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Computer scientists Tom De Wolf and Tom Holvoet (2005) proposed the following "working definition" of self-organization:

Self-organisation is a dynamical and adaptive process where systems acquire and maintain structure themselves, without external control.

Systems in this context consist of bounded collections of component parts, few or many different types, few or many tokens (copies) of each type, the parts interrelated and interacting, the boundary compartmentalizing the system in an external environment, its universe, the system 'open' in the thermodynamic sense that the boundary permits exchange of information with its universe in the form of matter and energy, the system as whole more less far from a state of equilibrium where stability arises through lack of change — what physical scientists call an open thermodynamic system far from equilibrium.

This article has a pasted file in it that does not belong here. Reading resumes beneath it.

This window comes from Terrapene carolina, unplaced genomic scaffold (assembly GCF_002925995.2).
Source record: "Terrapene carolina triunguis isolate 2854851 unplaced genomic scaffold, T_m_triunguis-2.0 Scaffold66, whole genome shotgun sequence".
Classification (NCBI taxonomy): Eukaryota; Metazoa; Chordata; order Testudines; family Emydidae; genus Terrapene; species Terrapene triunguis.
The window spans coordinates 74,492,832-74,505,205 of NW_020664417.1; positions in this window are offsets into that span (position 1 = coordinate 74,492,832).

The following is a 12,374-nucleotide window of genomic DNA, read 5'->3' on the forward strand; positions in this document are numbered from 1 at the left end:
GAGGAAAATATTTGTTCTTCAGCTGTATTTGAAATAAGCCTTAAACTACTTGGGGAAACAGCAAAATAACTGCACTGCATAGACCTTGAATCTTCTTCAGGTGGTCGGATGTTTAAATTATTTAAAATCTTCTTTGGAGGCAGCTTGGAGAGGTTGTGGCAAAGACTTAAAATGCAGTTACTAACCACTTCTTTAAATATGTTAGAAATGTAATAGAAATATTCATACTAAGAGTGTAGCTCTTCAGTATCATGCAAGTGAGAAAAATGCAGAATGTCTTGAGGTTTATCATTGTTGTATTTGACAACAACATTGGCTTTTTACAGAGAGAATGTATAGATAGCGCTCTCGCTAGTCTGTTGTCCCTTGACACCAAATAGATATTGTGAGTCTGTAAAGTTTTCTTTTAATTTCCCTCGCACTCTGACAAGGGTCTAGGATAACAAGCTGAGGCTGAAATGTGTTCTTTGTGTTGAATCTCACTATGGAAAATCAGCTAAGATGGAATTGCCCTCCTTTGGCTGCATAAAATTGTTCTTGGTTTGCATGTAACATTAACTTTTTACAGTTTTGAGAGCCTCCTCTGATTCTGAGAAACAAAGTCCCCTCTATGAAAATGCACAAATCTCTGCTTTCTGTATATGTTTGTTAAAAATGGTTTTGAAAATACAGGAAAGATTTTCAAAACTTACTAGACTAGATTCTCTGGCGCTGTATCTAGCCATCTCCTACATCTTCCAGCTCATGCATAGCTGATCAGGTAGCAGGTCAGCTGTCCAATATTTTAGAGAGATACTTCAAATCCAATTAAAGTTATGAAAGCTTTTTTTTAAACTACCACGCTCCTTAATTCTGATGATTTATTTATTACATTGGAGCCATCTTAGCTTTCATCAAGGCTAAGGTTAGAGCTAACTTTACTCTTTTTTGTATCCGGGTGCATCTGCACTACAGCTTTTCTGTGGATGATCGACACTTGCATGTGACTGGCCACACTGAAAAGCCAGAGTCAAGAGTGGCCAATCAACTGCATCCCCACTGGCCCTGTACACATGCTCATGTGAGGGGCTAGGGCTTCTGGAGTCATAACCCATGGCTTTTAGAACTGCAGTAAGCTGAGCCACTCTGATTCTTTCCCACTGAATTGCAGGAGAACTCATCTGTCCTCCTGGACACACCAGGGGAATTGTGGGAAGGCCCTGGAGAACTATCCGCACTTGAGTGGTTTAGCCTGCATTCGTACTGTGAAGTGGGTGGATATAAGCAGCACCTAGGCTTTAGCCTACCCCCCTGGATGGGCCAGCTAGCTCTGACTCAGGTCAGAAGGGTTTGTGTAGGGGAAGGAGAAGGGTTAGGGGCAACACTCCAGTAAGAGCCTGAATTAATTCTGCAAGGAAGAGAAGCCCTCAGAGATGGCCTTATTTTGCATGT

Structure refers to ordered or patterned configurations of spatial, temporal, and functional character (think of the market economy or of stellar galaxies), dynamical to processes neither static nor at equilibrium (think of crystal growth or cloud formation), and adaptive to processes that maintain structural viability, through change if necessary, in response perturbations from within or without the system (think of a biological cell). Without external control implies a system boundary, such that input to the system from beyond the boundary does not control or direct the processes that originate and maintain the system's organization.

Self-organization in biology